I was certain William’s loud wail of protest had reached the ears of the vet in the room above. I could tell by her face when I went upstairs a few moments later she had indeed heard it all.
I’d just explained to William what ‘going to sleep’ means when a vet visits to tend to your seriously distressed dog.
The evening had started well, warm outside, everyone relaxed, Corrie our 17 year old and frail but faithful collie lying at the top of the stairs. Suddenly she convulsed, and the convulsions persisted, growing stronger as her uncontrollable body thrashed around on the floor, eyes rolling, jaw clenched. I cradled her head and shouted for Melanie. The fit continued, three minutes passed, then very slowly the spasms eased and Corrie relaxed, whining in extreme distress. I phoned the vet, she heard the noise in the background and said she’d come shortly. Meanwhile Corrie, now out of the fit, had with some help managed to stand but was staggering about bumping into things, shaking and whining, could not lie down without distress, yet struggling to stand. We tried to comfort her but she was beyond that.
We knew this was going to be her last evening. But we couldn’t admit it.
We’d had Corrie since she was a pup, a strong-willed creature born of working sheepdog stock and highly intelligent. William had grown into his eight year old self with Corrie, first as her rival for affection, then quickly her acquaintance, and finally as her dear friend and helper as he grew more confident and she grew more and more frail, deaf and partly incontinent. She was happy to be fussed over, loving it when the living room was filled with William’s school friends, all of whom had grown up with her presence and who stroked her fondly as they arrived, or departed.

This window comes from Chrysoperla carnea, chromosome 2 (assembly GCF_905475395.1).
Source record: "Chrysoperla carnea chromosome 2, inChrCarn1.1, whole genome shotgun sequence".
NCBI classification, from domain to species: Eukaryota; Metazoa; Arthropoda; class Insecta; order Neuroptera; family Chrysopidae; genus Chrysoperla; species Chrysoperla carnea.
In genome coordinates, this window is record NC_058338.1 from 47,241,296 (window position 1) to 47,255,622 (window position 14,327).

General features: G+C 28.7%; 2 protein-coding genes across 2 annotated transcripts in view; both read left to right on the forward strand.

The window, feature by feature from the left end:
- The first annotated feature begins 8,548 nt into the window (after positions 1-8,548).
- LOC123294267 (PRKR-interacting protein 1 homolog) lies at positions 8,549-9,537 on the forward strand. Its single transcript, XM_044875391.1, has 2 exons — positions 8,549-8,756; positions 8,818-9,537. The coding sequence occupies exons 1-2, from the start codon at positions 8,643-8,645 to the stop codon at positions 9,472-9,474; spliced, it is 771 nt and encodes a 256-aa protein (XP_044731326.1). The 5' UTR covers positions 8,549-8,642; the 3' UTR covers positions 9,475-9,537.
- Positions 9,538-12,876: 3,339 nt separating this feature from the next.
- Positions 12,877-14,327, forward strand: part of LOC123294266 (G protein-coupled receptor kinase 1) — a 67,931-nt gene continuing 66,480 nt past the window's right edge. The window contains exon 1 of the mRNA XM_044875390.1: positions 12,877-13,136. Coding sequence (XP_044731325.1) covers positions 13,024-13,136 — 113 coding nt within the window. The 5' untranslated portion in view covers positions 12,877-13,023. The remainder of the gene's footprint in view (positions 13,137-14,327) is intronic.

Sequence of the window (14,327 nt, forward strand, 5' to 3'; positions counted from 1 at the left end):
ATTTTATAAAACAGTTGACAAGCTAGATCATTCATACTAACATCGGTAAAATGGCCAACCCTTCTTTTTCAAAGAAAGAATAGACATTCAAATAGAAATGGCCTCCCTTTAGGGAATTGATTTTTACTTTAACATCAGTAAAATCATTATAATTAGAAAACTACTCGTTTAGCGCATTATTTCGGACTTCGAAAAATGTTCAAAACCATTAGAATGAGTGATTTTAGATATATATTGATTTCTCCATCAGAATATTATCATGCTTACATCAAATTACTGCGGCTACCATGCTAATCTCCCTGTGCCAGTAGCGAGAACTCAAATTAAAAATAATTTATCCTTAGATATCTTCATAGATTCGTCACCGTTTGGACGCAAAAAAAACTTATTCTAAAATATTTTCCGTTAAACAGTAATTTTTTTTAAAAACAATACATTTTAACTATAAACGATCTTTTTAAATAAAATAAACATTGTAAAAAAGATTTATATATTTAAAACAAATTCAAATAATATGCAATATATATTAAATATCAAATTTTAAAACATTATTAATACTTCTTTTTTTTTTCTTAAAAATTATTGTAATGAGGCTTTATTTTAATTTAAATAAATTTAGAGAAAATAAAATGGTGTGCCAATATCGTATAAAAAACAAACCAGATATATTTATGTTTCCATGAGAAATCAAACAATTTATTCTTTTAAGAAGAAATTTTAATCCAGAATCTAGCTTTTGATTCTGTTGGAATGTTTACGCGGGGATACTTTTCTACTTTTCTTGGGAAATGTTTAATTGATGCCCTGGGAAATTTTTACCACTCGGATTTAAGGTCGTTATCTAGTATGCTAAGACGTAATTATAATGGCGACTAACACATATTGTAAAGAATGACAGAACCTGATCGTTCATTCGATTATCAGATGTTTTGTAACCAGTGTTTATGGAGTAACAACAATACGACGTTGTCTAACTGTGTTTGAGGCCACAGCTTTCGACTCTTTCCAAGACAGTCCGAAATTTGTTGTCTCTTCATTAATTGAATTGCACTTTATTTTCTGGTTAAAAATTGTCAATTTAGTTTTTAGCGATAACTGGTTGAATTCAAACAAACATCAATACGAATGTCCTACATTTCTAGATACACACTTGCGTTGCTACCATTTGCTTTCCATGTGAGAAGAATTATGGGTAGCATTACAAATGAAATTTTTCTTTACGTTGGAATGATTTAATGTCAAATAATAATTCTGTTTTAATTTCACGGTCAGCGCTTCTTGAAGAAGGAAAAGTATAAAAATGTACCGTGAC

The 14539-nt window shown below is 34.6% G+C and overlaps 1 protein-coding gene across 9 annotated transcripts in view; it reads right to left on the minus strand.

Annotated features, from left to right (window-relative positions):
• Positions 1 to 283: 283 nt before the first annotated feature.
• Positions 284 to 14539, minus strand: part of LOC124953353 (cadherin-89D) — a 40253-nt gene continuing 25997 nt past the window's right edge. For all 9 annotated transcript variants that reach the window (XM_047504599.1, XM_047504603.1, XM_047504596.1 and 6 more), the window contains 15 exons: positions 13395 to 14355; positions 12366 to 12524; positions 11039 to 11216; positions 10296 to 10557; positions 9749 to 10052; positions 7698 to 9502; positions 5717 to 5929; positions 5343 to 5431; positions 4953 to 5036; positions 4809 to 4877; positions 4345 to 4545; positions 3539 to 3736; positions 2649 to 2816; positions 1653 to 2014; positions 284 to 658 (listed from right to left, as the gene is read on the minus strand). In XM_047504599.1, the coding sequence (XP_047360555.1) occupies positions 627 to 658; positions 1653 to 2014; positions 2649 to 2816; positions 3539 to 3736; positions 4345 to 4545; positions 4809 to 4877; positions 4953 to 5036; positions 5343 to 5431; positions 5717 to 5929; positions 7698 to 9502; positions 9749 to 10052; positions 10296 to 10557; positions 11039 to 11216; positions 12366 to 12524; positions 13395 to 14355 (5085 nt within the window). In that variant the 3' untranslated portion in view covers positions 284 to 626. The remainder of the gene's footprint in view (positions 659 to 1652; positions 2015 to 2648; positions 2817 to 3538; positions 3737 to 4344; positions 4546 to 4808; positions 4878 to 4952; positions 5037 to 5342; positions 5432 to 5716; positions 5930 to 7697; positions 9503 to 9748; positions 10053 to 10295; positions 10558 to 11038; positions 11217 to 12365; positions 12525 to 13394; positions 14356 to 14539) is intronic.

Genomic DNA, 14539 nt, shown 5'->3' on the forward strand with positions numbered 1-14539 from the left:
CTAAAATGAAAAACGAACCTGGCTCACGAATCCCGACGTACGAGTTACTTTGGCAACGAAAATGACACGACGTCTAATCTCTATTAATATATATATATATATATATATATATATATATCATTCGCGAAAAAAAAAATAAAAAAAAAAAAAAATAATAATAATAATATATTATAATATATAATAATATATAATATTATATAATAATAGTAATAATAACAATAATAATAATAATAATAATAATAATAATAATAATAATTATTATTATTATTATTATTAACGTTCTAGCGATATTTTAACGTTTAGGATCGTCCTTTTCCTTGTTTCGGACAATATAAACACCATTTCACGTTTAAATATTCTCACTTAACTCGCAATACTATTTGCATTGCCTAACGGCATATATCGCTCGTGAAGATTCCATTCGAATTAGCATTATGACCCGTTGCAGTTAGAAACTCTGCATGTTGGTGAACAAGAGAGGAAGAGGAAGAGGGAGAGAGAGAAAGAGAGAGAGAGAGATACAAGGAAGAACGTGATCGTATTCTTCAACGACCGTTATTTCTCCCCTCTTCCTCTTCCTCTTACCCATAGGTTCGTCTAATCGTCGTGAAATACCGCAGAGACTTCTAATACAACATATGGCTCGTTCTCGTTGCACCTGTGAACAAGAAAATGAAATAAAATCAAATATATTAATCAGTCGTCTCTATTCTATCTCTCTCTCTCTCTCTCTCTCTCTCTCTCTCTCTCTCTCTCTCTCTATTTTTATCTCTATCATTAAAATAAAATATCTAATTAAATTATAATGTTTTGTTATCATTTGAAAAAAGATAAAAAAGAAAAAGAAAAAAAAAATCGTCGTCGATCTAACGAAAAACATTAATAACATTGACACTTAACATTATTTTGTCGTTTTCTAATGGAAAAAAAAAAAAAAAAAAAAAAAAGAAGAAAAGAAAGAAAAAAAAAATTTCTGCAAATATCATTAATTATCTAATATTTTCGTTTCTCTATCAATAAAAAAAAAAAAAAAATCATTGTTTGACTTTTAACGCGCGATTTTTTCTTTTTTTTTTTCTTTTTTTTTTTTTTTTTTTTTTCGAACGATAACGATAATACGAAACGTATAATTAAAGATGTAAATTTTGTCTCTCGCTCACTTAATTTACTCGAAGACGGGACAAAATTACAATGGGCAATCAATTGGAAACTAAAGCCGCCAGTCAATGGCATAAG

We’d trained Corrie as a Therapet and, qualified and insured, she accompanied me into care homes for the elderly and people with dementia, and in Social Work facilities for adults with learning disabilities, where she gently teased to the surface emotions and responses from people that staff had rarely seen and were astonished by. She could adapt to people’s needs with an uncanny knack that went beyond any sense I’m aware of.
One memorable, but fairly typical moment, was in a rural B&B where dogs were permitted but not allowed in the visitor’s lounge unless all those present gave their consent. I went down to find a couple sitting separately, he reading, she transfixed by the stunning Highland view. I made my introductions and asked “I have a small well-behaved Border Collie would you object to me bringing her into the lounge? If it’s an imposition I can leave her upstairs, not a problem at all.”
The man looked up but only the woman responded “My husband hates dogs, but I like them. So I don’t mind at all.” He put his book down, stared fixedly at me, and said firmly “By all means bring your animal in, but please keep it away from me, I really don’t like them.”
Corrie came in, and introduced herself. Within 15 minutes the man had Corrie lying at his side, his hand gently stroking her head, a broad smile on his face, her eyes looking up at him adoringly. His wife looked elated. “What a lovely animal” said the man “and she’s so…well…not smelly! All the dogs I’ve met have been very smelly, make your hands whiffy, but she’s not like that, have you just washed her?”
“No, she just grooms herself constantly to stay clean, she’s very fastidious” I replied.